“the descriptor ‘cannot use a pen or pencil’ in activity 7 (‘Manual dexterity’) must mean by necessary common sense implication that the claimant scores the points if he is physically unable to use a pen or pencil to write in a normal manner. A fair reading does not need the schedule itself to spell out that this is what is meant, rather than a total inability to wield a pen or pencil for any purpose at all, even punching a hole in a sheet of paper.”

10. The scope of descriptor 7(d) was also considered in some detail by Mr Commissioner Rice in the reported decision R(IB) 1/98 (included in the appeal bundle, as appended to the submission of the Secretary of State’s representative, under its original file reference number of CIB/16237/1996). At paragraph 7 of that decision, the Commissioner explained as follows:

“Accordingly, if a person cannot use a pen or pencil for the purposes for which a pen or pencil is normally used with either the right or the left hand, depending upon which is the command hand, he will prime facie be entitled to 15 points. Of course it may be that in unusual circumstances a person who, is for example right-handed, and has lost the use of that hand for writing, has acquired a compensating skill in his left hand. If that is the case, then he will not satisfy the descriptor. It may be that his skill in the left hand is not as good as it was originally in the right hand, but provided the skill attains a reasonable standard, so that he could be said in everyday language to be able to use a pen or pencil to write reasonably clearly and at a reasonable speed, as well as to accomplish other things, such as ticking forms and signing his name, he will not be entitled to the 15 points. It is all a matter of fact in any particular instance. Seemingly in the case of an ambidextrous person, he will not satisfy the test, so long as he has sufficient use of one hand.”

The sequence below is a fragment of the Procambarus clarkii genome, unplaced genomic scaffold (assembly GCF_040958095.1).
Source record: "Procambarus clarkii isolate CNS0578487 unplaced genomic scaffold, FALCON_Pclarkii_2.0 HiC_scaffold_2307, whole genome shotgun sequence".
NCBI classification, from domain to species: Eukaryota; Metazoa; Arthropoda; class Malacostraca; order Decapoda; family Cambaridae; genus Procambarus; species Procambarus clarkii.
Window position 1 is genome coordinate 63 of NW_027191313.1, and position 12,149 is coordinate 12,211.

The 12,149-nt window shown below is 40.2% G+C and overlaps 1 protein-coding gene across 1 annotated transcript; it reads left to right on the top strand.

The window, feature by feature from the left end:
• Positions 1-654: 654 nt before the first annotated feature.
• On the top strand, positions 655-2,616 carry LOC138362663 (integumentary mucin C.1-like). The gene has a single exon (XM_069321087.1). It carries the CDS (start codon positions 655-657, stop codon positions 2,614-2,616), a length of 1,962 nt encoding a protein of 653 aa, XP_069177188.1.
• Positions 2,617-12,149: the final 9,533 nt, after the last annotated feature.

11. In the present case the claimant had described himself on the IB50 form as right-handed. He has suffered an injury to his right arm and so stated that “I have had to learn to write with my left hand as I cannot hold a pen as if to write as I have no control over my right hand.” However, he also explained that “I do not write very well with my left hand so my wife has filled in the form for me.”

12. The examining doctor described the claimant as “normally left-handed” and reported that he had observed the claimant as having “no difficulty writing with a pen in left hand”. There was, therefore, a clear conflict of evidence between that of the claimant in the IB50 and the examining doctor in the IB85.

13. At the tribunal hearing the claimant was recorded as having said “slight problem L hand – learnt to write”. The slight problem appears to relate to a cyst on the hand (para 9 of the tribunal’s Statement of Reasons). The claimant’s representative evidently raised manual dexterity as an issue in dispute (see para 8 of the Statement of Reasons). The tribunal continued by noting that the claimant “…said that he had been right handed but his arm had been completely paralysed for 18 months. He said that the IB50 questionnaire had been completed by his wife and that he could not write a letter although he could sign his name” (presumably this means with his left hand, although the point is by no means clear). The tribunal went on to confirm that the claimant had difficulty turning taps or cooker knobs with his right hand and so applied manual dexterity descriptor 7(f), which scored 6 points.